From Stone House to Stone Winery

From Stone House to Stone Winery

Carl Fredrik Svenstedt’s studio returns to work with stone.

Having already taken an International Stone Architecture Award in 2013 – the historic recognition organised within the scope of Marmomac – for Stone House built in France in 2011, the Carl Fredrik Svenstedt Studio turned once again to stone for the recently completed Les Domaines Ott in Château de Selle wine cellar in the heart of Provence. Here, architecture is firmly rooted in the surrounding landscape and – thanks to the use of stone – seeks timeless assonance with the geological memory of the site, utterly in keeping with the mineral heritage of local wines.

Architecture and landscape

The wine cellar and visitor centre stand on a site set among the vineyards overlooking the historic Chateau de Selle, near the Cistercian abbey of Thoronet. Two stone walls rise parallel to the access road and the terraced vines; one of them is slightly curved, as if following the movement of the passing vehicles. The longitudinal ground plan of the wine cellar extends between these walls and is partly below ground level to ensure optimal thermal inertia for wine-making. The linear sequence of spaces follows wine-making processes from start to finish and is also facilitated by the natural downwards slope; visitors already enjoy an overall view of the entire process from the esplanade in the access area and looking out over the facilities with barrels and steel tanks.

Stone and facades

Built using blocks of Pierre du Gard, a beige limestone quarried in France, the facades are simultaneously solid yet permeable at the points where they are perforated, revealing views of the landscape while equally ensuring necessary ventilation of visitor and production facilities. Precision blocks measuring one metre by one metre fifty centimetres and weighing exactly one tonne are placed on top of each other up to a maximum height of ten metres. The vibrant texture of the overlapping blocks, that are somewhat scaled in relation to each other, defines the graphic composition of these facades, enhanced by chiaroscuro effects exalted by the play of solids and voids. .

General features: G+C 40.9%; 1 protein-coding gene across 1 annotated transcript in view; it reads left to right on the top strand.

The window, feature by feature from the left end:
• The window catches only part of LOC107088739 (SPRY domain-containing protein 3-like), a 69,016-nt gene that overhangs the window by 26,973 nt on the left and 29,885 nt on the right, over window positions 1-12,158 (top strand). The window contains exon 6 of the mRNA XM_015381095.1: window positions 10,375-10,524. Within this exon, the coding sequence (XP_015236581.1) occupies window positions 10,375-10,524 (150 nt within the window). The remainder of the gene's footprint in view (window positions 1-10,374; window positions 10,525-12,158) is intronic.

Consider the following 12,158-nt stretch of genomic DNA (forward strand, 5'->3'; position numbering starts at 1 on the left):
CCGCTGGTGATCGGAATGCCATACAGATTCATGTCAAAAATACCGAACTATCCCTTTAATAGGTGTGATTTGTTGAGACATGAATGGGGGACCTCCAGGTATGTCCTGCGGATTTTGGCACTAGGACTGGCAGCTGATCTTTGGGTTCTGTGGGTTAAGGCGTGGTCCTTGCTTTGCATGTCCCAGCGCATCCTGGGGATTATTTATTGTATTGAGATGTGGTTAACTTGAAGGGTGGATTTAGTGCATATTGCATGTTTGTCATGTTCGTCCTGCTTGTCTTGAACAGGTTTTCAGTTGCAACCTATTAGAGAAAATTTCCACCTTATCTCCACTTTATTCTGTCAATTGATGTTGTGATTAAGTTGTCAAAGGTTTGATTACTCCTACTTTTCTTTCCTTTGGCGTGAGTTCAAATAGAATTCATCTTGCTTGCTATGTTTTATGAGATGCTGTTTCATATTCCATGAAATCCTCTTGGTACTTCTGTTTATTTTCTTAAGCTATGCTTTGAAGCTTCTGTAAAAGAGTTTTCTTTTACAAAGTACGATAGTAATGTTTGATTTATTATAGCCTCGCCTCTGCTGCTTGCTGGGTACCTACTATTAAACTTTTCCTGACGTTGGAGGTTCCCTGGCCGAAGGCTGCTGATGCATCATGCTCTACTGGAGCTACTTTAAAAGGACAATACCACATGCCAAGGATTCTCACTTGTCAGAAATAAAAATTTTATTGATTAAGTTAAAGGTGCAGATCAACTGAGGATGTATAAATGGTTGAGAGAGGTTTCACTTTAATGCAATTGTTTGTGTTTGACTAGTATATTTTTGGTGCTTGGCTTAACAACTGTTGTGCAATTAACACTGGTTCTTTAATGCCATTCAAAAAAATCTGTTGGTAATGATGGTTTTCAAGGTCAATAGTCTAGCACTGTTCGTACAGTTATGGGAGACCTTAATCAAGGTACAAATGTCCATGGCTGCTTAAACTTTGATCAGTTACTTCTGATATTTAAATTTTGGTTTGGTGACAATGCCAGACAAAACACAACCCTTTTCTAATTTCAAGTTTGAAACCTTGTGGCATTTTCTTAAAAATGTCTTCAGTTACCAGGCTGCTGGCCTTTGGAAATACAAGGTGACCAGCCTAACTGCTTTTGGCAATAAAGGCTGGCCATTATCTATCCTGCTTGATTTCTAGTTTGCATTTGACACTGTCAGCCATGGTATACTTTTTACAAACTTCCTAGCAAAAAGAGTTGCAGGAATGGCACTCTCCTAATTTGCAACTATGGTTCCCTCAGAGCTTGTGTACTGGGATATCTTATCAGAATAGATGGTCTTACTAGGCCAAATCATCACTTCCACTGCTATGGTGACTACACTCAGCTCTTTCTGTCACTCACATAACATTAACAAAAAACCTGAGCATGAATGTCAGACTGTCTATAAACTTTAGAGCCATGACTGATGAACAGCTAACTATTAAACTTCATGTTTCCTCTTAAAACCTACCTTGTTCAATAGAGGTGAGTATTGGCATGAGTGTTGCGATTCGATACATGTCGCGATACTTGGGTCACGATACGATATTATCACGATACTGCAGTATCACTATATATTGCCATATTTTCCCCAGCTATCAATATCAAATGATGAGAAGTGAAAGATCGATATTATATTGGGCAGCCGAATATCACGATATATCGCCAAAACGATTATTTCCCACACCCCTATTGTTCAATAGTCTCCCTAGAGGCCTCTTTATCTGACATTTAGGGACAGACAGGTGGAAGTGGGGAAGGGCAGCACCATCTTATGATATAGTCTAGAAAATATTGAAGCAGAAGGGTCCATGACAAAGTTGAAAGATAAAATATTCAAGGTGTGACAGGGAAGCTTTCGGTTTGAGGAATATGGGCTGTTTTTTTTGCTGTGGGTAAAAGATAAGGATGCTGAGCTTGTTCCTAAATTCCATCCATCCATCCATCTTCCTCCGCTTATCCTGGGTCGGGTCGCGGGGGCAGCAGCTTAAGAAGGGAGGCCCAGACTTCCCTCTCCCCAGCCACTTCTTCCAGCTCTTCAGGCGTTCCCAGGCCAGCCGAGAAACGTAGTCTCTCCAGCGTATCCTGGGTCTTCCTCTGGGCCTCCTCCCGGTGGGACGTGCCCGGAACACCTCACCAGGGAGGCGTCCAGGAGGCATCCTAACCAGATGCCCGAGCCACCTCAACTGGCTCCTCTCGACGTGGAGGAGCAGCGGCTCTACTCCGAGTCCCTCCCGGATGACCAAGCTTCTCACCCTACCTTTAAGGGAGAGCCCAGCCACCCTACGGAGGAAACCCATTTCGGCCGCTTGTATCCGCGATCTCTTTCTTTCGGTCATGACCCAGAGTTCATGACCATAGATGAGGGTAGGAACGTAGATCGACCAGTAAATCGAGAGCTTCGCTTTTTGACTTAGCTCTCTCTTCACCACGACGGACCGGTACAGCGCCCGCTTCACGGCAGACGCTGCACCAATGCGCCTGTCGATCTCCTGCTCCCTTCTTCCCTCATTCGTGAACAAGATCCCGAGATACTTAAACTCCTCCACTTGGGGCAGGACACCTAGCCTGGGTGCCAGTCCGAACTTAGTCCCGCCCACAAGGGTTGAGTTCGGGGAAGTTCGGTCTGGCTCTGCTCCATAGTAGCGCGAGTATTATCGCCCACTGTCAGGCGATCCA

Natural evolution

There are evident affinities with the previous project by Carl Fredrik Svenstedt for the Stone House, starting from the use of the same stone, which in turn highlights a construction tradition rooted in this region since Roman times that began with the aqueduct-bridge that gives Pierre du Pont du Gard its name. Svenstedt, a Swedish architect who has settled in Paris after an international education, follows up the contemporary use of this stone in other wine cellars built earlier in the south of France by Gilles Perraudin at the end of the 1990s. The use of natural stone in the Domaines Ott wine cellar continues this combination of the senses between the tactile aspects of the stone – visitors can related to the human scale of the blocks that are close enough to be touched – and the wine-tasting experience.

Credits

Client: Les Domaines Ott
Project: Carl Fredrik Svenstedt Architect
Collaborators: Tae in Kim, Camille Jacoulet, Thomas Carpentier and Clément Niau
Structures: Beccamel Mallard, Ingénérie 84
Landscape architects: Christophe Ponceau, Mélanie Drevet
Completion: 2017
Images: Hervé Abbadie, Dan Glasser

 

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